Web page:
Tuesday, March 26, 2013

Chin Music

Title: Chin Music
Author: Lee Edelstein
Publisher: Sela House
Publication Date: March, 2013
Genre/Format: Realistic and Historical Fiction/Novel
Goodreads Summary: "Chin Music." A 95 mile-per-hour fastball thrown at a hitter s chin -- an instant s difference between disrupting the batter s concentration and hitting him in the head. As a metaphor in life, chin music is the split second when destinies are altered and all of our certainties about who we are change forever. Sixteen-year-old Ryan Buck is a talented athlete who was fortunate to escape with minor injuries from the horrific car crash that devastated his family. But factor in the suffocating guilt and the recurring nightmare that plagues him and maybe Ryan wasn t so lucky, after all. Two-and-a-half years and countless hours of therapy later, Ryan still can t remember a thing about the accident and it s making for agonizingly slow progress. But everything changes when his mom, Susan, is forced to sell the old Babe Ruth artifacts that have been in the family for years. Enter Sam Frank, a Yoda-like figure, who saves Susan from making a costly mistake. Sam s friendship and knowledge provides the support Susan needs to investigate a secret that has plagued her family for generations the remarkable encounter between her great grandmother Zel and the immortal Yankee slugger. As Ryan slowly makes progress, baseball becomes an important outlet, emotionally and physically. When his superior talent for the sport is recognized, a chance at the major leagues becomes a reality, leaving Susan torn between her excitement at Ryan's prospects and protecting her family from the truth that will turn their world upside down. When the facts emerge, it becomes a story with startling implications for the Buck family, baseball, and sports fans across America.
What I Think: When I first started reading Chin Music, I couldn't figure out how the 2013 story would connect with the 1926 story. As I read, I really enjoyed both stories though they felt so disconnected. Though this disconnection is part of what kept me reading- I had to know "How do they connect?". But the more I read, the more I also wanted to know what happened to the characters. I felt Ryan's loss and wanted to make sure he was going to be okay, I rooted for Zel as she fought the sexism of the 1920's, and I wanted Ryan's family to be fixed.
     Some of the topics within the book are much deeper than the story. Ryan's aspect of the novel discusses survivor's guilt, PTSD, death of a family member, amputation, and depression. Although his story seems to be about baseball, it is more about his dealing with grief and family.  Of course, there are great baseball discussions that can be built from many different parts of this book: there is Ryan's baseball journey as well as baseball history. I loved the author's notes in the end that shared which Babe Ruth aspects in the book were based in truth.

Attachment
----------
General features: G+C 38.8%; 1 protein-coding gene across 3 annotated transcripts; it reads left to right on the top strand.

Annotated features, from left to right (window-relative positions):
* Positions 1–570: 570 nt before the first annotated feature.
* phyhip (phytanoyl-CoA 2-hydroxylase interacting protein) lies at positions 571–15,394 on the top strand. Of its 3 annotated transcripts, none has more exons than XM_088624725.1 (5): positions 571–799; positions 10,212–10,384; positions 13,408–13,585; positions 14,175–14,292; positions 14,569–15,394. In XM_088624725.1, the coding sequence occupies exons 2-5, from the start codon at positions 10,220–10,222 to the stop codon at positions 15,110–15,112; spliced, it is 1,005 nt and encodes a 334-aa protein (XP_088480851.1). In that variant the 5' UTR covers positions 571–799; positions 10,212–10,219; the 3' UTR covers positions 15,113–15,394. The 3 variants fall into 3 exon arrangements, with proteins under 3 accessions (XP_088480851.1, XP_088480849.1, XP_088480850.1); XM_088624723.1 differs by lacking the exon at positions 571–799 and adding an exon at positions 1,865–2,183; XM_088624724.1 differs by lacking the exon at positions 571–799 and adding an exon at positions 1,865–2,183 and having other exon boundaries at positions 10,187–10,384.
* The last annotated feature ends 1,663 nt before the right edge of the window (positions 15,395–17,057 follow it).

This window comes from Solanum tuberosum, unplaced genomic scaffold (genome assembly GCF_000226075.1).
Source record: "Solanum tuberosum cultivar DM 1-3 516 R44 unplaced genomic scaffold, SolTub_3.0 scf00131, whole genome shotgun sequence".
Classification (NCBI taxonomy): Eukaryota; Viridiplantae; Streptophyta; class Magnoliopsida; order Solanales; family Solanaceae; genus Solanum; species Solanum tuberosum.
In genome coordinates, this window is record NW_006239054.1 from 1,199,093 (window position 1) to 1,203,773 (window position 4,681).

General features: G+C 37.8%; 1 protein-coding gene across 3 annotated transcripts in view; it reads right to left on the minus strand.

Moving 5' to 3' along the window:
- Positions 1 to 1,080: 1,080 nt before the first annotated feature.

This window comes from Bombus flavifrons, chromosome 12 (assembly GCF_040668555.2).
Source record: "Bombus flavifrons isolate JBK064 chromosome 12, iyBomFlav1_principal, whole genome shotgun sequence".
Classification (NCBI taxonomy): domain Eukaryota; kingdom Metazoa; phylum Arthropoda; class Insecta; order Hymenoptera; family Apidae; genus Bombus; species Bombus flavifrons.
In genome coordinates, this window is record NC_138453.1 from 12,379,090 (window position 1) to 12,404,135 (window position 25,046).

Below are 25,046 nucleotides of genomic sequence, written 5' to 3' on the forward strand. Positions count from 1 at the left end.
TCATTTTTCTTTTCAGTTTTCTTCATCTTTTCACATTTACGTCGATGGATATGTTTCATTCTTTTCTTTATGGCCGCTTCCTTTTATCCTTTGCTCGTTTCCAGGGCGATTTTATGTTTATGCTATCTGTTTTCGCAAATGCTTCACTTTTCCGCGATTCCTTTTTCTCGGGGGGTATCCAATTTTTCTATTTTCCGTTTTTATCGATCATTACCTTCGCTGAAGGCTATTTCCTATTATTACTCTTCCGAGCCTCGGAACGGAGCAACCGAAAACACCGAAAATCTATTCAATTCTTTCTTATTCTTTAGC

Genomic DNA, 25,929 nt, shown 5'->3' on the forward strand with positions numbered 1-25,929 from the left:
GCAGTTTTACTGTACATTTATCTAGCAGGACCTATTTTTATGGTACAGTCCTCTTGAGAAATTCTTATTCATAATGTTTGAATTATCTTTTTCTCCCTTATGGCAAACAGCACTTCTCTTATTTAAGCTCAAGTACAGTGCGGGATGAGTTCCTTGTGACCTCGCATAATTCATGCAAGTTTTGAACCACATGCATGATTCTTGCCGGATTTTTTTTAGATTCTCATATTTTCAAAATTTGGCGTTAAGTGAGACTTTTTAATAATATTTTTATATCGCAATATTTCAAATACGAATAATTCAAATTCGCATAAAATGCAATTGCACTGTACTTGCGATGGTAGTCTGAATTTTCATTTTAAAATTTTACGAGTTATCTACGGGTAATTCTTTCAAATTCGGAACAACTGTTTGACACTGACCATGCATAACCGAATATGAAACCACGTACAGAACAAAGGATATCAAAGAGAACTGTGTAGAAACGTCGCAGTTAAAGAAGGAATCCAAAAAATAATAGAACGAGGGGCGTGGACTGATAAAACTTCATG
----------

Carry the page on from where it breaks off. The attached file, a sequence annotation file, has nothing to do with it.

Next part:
With Zel's story, it seems like it is about Babe Ruth and barbers, but it is about women's rights and a young lady finding herself a place in the world that women still struggle to survive in. I found many passages throughout that would be a wonderful addition to a discussion about women in the 1920s. 
Read Together: Grades 10 to 12 (Though aspects can be used as read alouds with lower grades.) 
Read Alone: Grades 9 and up
Read With: Hattie Ever After by Kirby Larson, The Legend of the Curse of the Bambino by Dan Shaughnessy, Nonfiction books about Babe Ruth, Women's Suffrage, and the 1920's
Snatch of Text: "It was the middle of the night and Ryan awoke bathed in sweat. It was the dream again, the same damn one. The one where he throws a pass to his wide receiver but instead of a football, it's a key tumbling ever so slowly, like in slow motion, end-over-end, until it lands softly in his receiver's hands, except it's Michael who catches it in the end zone for the winning touchdown. Ryan throws his arms up in victory and goes charging down the field to celebrate with his teammates but he runs right into a hospital room where he suddenly finds himself in bed. His father and Michael are standing behind the doctor who is saying to him 'you're going to make a full recover.'" -2013 (p. 3) 

"It was the height of the season and the streets of St. Petersburg were alive with activity. The city, like many others in Florida, had grown dramatically, riding the boom of Florida real estate that had been going full bore since the beginning of the decade. Just in the past year five new hotels had been built or were under construction, employing hundreds of people." -1926 (p. 20)
Mentor Text for: Attention Grabber, Characterization, Setting
Writing Prompts: Zel deals with prejudice because of her gender, but overcomes it because of her gumption; has there been an aspect of your life where you have felt prejudice? How did you overcome it? 
Topics Covered: Survivors Guilt, PTSD, Loss, Baseball, Therapy, Family, Amputation, Women's Rights, 1920s, Babe Ruth, Mothers and Sons
I *heart* It:
**Thank you to Lee Edelstein and TLC Book Tours for providing a copy of Chin Music for review. Come back Thursday for another Chin Music post :)**

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